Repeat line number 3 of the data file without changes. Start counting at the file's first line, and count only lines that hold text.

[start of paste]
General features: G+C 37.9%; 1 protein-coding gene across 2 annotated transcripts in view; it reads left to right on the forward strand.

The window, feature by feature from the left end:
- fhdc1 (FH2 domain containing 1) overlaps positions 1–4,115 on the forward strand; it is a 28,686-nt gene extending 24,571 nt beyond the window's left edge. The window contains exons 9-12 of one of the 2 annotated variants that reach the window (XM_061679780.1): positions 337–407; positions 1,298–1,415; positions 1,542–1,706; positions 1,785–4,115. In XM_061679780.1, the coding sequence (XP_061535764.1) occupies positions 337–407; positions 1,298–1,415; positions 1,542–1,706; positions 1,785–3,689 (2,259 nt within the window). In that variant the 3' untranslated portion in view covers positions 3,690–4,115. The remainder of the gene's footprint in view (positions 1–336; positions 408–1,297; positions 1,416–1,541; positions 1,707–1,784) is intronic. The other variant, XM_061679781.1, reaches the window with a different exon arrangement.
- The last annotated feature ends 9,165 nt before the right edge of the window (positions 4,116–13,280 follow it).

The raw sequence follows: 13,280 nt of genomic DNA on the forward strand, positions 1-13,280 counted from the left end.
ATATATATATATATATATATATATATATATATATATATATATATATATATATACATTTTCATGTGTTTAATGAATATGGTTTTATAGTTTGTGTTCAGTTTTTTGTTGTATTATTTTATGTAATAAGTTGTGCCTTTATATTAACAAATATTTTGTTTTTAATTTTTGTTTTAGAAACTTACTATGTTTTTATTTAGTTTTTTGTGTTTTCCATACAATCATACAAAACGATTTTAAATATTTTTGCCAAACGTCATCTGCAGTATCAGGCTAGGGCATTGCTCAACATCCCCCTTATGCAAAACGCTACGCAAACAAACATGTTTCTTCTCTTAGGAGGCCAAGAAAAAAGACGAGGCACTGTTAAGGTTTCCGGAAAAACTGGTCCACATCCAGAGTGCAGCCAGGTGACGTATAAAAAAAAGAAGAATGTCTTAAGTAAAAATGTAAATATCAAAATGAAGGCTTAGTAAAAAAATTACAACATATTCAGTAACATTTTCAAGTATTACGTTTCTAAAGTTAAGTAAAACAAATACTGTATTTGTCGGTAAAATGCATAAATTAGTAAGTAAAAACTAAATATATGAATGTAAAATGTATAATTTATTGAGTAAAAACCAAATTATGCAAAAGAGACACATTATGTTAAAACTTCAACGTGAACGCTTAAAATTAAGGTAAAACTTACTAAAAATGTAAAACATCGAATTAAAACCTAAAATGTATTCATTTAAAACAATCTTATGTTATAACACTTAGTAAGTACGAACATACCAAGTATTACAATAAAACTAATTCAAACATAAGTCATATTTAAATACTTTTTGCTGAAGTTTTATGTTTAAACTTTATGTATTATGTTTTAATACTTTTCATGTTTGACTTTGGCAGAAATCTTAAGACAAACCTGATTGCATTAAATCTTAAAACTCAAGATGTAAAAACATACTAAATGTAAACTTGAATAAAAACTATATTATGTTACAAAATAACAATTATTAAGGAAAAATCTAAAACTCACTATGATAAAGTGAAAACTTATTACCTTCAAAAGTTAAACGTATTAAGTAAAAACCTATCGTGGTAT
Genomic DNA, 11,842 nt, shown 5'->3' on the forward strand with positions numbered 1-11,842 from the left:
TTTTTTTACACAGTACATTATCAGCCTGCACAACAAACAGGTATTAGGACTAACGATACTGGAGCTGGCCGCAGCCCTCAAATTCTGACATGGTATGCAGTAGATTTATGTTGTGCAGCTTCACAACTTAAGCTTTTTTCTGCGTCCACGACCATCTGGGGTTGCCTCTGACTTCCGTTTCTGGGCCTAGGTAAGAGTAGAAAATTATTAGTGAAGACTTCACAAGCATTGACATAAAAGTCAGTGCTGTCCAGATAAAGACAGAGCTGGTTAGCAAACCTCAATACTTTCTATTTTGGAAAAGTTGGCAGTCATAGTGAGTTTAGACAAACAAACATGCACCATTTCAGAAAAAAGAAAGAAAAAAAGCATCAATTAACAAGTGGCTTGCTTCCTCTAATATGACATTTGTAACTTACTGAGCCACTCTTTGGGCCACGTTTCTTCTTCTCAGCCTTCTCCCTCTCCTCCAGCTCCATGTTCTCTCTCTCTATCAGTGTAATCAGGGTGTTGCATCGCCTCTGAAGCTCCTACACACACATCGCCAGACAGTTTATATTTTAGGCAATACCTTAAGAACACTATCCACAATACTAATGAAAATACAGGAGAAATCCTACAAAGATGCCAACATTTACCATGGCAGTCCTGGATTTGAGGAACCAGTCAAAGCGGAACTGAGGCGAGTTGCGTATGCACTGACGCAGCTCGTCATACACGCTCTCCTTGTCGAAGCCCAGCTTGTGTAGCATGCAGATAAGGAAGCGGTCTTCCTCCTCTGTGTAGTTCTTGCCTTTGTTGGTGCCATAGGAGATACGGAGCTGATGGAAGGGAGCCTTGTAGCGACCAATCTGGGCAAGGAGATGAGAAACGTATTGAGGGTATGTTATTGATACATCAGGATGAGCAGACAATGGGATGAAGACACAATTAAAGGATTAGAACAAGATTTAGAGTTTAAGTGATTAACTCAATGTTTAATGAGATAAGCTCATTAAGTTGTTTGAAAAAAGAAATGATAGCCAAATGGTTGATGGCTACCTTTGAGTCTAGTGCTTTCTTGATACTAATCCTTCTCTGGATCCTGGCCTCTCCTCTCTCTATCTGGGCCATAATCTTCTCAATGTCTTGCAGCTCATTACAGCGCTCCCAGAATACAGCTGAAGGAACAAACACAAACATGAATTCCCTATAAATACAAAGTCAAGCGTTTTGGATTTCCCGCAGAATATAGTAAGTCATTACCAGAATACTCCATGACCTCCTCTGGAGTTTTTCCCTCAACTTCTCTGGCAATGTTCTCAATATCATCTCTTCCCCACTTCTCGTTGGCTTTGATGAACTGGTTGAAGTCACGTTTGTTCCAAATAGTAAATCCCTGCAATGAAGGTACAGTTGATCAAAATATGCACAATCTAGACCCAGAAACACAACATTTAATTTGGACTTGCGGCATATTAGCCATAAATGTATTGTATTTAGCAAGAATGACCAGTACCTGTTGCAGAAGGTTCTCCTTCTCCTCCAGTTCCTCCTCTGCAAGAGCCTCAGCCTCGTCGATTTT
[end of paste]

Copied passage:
- fhdc1 (FH2 domain containing 1) overlaps positions 1–4,115 on the forward strand; it is a 28,686-nt gene extending 24,571 nt beyond the window's left edge. The window contains exons 9-12 of one of the 2 annotated variants that reach the window (XM_061679780.1): positions 337–407; positions 1,298–1,415; positions 1,542–1,706; positions 1,785–4,115. In XM_061679780.1, the coding sequence (XP_061535764.1) occupies positions 337–407; positions 1,298–1,415; positions 1,542–1,706; positions 1,785–3,689 (2,259 nt within the window). In that variant the 3' untranslated portion in view covers positions 3,690–4,115. The remainder of the gene's footprint in view (positions 1–336; positions 408–1,297; positions 1,416–1,541; positions 1,707–1,784) is intronic. The other variant, XM_061679781.1, reaches the window with a different exon arrangement.